The peace accord came for both northerners and southerners to become one people and live in harmony. So, Rasha God help you to finish what you are aiming for and come back home and execute the knowledge you will gain. God bless you and welcome back home.
Alfred Sende Gbandi, Khartoum, Sudan

Good luck Rasha! I wish you all the luck in the world and I will keep your work in my thoughts. I hope you can help many people and make your country a better place for your people.
Cat, St. Louis, MO, USA

Rasha It is wonderful that some of us have realized the need for peace (honest and genuine peace). Sudan has never been independent, but with this peace it's at least I think things will work out well. There are big challenges ahead, that to say development and re-construction of our country that has been devastated by war, bearing in mind that we should make the peace and unity attractive otherwise things will go wrong again. Let's be careful and remember we need to watch out.
Nek Martin, Rumbek, Sudan

Wonderful Rasha! All the best! Lots of Africans I know (including me) are planning to return home to develop our countries. That's the only viable solution. No amount of aid will do it for Africa. I'm sure you'll do very well in Sudan. You're an inspiration. Good luck with your exams!
Ngum Ngafor, Manchester, England

You are an inspiration - choosing to come to a foreign country to develop skills to improve things in your own land is very brave. I taught basic skills for a while and know of several people who hope to do what you are doing - return to their homelands one day when it is safe with new skills to help improve a better life for others. In the meanwhile they are using what they have to make a life here for themselves. Thank you for sharing your story and giving them renewed hope Good luck!
Iola, Leeds, UK

This should be very encouraging for others who may consider going back to their countries wholeheartedly to make a turn around. You are angel. All the best.
Perry, Johannesburg, South Africa

That's good of you Rasha to come back to your home country and help out. Many of you Sudanese should emulate this gesture now that there will be peace in Sudan. The people of Sudan need you to foster development and bring the sense of togetherness.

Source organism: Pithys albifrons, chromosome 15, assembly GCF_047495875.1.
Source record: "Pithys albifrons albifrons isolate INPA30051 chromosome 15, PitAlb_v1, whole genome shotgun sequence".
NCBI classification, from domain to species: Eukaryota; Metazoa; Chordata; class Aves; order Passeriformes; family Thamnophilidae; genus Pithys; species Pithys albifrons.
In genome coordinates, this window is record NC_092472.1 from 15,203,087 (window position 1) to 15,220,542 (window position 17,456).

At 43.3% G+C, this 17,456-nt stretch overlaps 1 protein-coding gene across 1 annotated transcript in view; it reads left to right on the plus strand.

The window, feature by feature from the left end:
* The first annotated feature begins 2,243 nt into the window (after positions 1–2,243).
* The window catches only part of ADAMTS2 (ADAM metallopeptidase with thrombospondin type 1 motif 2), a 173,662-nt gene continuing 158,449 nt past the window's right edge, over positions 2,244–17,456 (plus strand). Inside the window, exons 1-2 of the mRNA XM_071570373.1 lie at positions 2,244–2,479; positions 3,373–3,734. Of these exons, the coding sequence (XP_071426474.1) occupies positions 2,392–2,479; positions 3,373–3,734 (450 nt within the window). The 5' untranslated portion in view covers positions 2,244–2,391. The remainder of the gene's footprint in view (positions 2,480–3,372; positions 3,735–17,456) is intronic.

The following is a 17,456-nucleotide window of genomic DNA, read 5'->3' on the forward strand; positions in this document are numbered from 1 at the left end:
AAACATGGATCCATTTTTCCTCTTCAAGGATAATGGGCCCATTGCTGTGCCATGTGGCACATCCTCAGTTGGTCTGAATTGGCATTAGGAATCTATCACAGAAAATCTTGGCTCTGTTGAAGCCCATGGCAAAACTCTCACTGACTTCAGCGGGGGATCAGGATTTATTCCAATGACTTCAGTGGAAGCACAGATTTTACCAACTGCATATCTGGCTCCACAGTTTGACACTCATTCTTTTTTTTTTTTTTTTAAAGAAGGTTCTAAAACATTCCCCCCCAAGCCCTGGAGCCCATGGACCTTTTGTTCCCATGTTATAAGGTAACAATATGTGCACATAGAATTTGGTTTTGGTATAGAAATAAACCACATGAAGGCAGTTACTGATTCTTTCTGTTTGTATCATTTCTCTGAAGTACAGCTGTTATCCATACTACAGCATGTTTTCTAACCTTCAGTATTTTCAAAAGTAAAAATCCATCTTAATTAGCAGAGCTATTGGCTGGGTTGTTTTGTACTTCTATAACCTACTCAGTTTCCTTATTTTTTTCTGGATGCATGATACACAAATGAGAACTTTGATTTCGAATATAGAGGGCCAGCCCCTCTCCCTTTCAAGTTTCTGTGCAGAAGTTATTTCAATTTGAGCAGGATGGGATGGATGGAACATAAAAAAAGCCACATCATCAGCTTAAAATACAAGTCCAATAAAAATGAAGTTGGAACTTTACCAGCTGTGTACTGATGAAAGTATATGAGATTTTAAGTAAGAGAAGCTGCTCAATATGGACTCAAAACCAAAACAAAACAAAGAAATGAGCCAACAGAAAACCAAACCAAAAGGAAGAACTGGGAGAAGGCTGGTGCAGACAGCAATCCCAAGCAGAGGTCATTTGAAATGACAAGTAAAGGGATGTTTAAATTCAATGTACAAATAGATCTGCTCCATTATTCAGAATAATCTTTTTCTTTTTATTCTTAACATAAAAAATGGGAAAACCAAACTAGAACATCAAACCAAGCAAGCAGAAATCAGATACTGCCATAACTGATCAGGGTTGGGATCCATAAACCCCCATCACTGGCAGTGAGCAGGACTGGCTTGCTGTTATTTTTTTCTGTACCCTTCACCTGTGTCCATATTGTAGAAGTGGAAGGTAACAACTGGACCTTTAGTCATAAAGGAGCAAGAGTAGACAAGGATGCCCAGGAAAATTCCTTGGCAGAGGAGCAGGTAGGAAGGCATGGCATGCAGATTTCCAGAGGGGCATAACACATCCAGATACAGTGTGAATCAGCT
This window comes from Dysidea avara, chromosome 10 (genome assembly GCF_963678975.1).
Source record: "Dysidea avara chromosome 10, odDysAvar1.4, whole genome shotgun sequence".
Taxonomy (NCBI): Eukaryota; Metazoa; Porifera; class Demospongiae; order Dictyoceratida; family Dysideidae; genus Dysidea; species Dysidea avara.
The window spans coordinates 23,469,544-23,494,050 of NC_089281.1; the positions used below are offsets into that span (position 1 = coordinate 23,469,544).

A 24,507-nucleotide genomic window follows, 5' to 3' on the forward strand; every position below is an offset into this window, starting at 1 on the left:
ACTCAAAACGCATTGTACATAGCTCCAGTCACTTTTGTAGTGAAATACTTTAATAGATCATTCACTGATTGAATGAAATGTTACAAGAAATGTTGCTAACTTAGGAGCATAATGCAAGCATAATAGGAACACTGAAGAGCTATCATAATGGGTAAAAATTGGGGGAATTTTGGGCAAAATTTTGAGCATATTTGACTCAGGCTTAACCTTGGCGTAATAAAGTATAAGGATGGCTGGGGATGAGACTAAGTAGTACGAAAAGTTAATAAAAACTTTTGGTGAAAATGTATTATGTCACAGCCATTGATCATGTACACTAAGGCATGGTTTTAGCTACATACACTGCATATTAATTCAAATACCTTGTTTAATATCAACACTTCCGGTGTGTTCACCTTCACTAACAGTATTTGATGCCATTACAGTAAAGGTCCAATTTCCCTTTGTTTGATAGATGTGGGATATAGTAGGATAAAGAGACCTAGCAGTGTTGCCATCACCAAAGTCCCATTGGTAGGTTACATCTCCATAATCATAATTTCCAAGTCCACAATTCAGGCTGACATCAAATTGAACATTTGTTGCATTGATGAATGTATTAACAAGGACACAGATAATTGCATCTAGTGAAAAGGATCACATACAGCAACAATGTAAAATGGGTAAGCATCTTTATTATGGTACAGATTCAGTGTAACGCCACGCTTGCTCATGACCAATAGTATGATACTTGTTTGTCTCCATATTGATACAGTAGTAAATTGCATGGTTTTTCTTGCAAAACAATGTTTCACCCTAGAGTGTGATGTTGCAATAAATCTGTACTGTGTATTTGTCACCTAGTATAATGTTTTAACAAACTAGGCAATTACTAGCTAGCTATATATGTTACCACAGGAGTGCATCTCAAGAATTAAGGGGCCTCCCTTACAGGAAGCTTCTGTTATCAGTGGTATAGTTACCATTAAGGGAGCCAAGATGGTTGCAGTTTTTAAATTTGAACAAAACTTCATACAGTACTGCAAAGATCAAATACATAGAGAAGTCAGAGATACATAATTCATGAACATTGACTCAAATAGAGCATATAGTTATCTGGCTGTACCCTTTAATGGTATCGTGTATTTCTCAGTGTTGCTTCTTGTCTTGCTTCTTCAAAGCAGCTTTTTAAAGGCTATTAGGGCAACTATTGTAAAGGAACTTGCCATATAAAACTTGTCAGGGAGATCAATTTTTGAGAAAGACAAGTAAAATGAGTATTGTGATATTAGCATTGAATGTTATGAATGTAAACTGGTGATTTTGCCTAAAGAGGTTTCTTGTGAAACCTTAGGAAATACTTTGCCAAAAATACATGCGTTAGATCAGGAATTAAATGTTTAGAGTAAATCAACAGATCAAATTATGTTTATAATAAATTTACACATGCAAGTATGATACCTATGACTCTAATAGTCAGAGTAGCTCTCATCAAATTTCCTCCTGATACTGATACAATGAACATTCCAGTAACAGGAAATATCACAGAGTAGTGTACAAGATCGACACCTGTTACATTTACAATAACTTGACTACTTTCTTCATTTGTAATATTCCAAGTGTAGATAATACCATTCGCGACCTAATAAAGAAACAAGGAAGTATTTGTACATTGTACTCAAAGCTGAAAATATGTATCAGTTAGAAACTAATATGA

Solomon Bulaya, Kitwe, Zambia

It sounds all good to hear that someone like Rasha is looking forward to going home. But I have a little concern that she is only going to stay and develop Khartoum. She never talk of helping or going to south Sudan to work there. There are very many like Rasha who only talk like that but don't want to venture out of the north to the south of the country. However, I hope you will live up to what you have already made public. We need action rather than rhetoric. Best regards.
John Pangech, Durban, South Africa

To John Pangech, Durban, South Africa: I really intend to help all Sudan, not just the north. I studied and trained in Khartoum, that's why it was mentioned a lot, but that doesn't mean that I will be stuck there. Don't worry John, we are now one country. Good luck in your life.
Rasha, Portsmouth, UK

It is positive thinking that we need from all African citizens living abroad. Please get educated there and come home to develop mother Africa. Wishing you good luck in your studies and safe return home.
Godwin K Mundenge, Ndola, Zambia

I think you've alluded to a very important point Rasha, the fact that no matter how far we get from Sudan and in spite of all we had to go through there we're all still tightly attached to it. This might surprise those who've never had to be uprooted from their home countries seeking education, employment or just a decent living elsewhere but it's a fact that we all can't deny.

I hope this peace will make it possible for the coming generations to not have to go through what we went through and give all of us a chance to finally come back home!
Amira Siyam, MD, USA

I have no words except may God bless you and I wish that a lot learn from you. As our beloved African man Nelson Mandela said, "there is no an easy walk to freedom...." however there is always a destination that you and Africa will be proud of! Good luck and follow your heart.
Daniel N Aberra, Laramie, WY (Ethiopian)